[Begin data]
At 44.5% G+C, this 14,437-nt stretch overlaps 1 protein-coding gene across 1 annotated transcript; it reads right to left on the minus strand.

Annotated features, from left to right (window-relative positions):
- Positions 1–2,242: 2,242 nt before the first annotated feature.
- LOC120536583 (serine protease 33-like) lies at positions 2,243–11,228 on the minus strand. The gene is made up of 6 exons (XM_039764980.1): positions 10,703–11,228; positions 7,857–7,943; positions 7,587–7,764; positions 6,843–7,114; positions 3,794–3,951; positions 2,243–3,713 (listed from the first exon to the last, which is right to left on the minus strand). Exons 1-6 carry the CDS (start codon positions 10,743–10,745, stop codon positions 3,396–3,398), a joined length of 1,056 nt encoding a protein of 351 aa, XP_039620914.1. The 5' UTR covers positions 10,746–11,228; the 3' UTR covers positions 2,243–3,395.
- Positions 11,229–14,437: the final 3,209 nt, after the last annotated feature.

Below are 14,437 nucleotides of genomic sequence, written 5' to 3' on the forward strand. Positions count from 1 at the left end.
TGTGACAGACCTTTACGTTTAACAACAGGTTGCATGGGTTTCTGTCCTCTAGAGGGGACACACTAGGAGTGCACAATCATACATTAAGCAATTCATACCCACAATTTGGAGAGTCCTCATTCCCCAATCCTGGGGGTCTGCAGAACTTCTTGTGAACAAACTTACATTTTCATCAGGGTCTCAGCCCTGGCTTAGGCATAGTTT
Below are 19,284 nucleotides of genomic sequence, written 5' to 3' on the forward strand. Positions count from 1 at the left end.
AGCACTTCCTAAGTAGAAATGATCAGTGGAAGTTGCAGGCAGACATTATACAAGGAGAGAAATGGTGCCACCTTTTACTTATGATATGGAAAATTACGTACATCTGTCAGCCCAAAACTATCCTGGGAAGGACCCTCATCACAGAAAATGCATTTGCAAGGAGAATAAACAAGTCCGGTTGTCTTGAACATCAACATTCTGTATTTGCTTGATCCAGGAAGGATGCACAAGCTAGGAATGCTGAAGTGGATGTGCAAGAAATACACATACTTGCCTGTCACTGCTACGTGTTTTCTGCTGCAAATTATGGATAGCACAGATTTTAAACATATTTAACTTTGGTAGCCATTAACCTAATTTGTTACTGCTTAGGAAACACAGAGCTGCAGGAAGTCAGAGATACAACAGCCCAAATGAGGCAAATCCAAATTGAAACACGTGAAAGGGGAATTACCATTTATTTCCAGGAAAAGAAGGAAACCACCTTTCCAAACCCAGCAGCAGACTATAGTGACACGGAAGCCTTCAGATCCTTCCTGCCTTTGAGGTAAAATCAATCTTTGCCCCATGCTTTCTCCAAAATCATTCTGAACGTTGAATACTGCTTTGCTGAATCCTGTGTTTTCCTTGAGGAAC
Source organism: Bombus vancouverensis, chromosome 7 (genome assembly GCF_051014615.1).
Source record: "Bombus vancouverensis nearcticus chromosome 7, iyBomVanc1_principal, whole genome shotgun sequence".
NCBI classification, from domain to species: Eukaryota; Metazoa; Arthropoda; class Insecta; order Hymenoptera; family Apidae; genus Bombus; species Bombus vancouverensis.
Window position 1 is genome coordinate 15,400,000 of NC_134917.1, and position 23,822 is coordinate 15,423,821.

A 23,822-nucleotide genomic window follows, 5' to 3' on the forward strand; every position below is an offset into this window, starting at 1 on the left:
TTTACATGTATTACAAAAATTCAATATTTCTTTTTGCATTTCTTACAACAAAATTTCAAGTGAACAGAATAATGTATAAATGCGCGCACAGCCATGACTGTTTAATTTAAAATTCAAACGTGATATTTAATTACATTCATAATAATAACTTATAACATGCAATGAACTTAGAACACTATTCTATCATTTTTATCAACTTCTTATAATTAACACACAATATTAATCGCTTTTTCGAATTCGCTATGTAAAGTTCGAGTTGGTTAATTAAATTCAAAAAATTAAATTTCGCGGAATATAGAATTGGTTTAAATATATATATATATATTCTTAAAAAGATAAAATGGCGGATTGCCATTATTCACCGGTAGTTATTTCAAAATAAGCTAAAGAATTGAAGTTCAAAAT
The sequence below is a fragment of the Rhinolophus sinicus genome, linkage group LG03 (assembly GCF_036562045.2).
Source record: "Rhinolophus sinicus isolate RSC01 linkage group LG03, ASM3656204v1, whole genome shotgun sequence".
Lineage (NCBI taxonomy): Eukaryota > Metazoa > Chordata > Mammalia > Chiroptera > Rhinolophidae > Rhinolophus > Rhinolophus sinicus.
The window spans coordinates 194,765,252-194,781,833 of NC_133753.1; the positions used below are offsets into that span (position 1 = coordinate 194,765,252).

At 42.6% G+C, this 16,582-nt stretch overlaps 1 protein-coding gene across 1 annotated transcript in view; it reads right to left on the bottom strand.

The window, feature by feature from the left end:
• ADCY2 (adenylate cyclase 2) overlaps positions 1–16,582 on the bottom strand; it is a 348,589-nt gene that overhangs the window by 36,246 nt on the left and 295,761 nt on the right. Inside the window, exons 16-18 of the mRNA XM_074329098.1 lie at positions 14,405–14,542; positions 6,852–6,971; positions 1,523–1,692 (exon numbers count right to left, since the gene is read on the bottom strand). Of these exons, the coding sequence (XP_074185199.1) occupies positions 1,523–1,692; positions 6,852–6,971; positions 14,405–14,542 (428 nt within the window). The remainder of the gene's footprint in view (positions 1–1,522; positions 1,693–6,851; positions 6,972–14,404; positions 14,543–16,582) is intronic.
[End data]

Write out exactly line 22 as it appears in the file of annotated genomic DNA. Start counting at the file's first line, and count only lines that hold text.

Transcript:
• ADCY2 (adenylate cyclase 2) overlaps positions 1–16,582 on the bottom strand; it is a 348,589-nt gene that overhangs the window by 36,246 nt on the left and 295,761 nt on the right. Inside the window, exons 16-18 of the mRNA XM_074329098.1 lie at positions 14,405–14,542; positions 6,852–6,971; positions 1,523–1,692 (exon numbers count right to left, since the gene is read on the bottom strand). Of these exons, the coding sequence (XP_074185199.1) occupies positions 1,523–1,692; positions 6,852–6,971; positions 14,405–14,542 (428 nt within the window). The remainder of the gene's footprint in view (positions 1–1,522; positions 1,693–6,851; positions 6,972–14,404; positions 14,543–16,582) is intronic.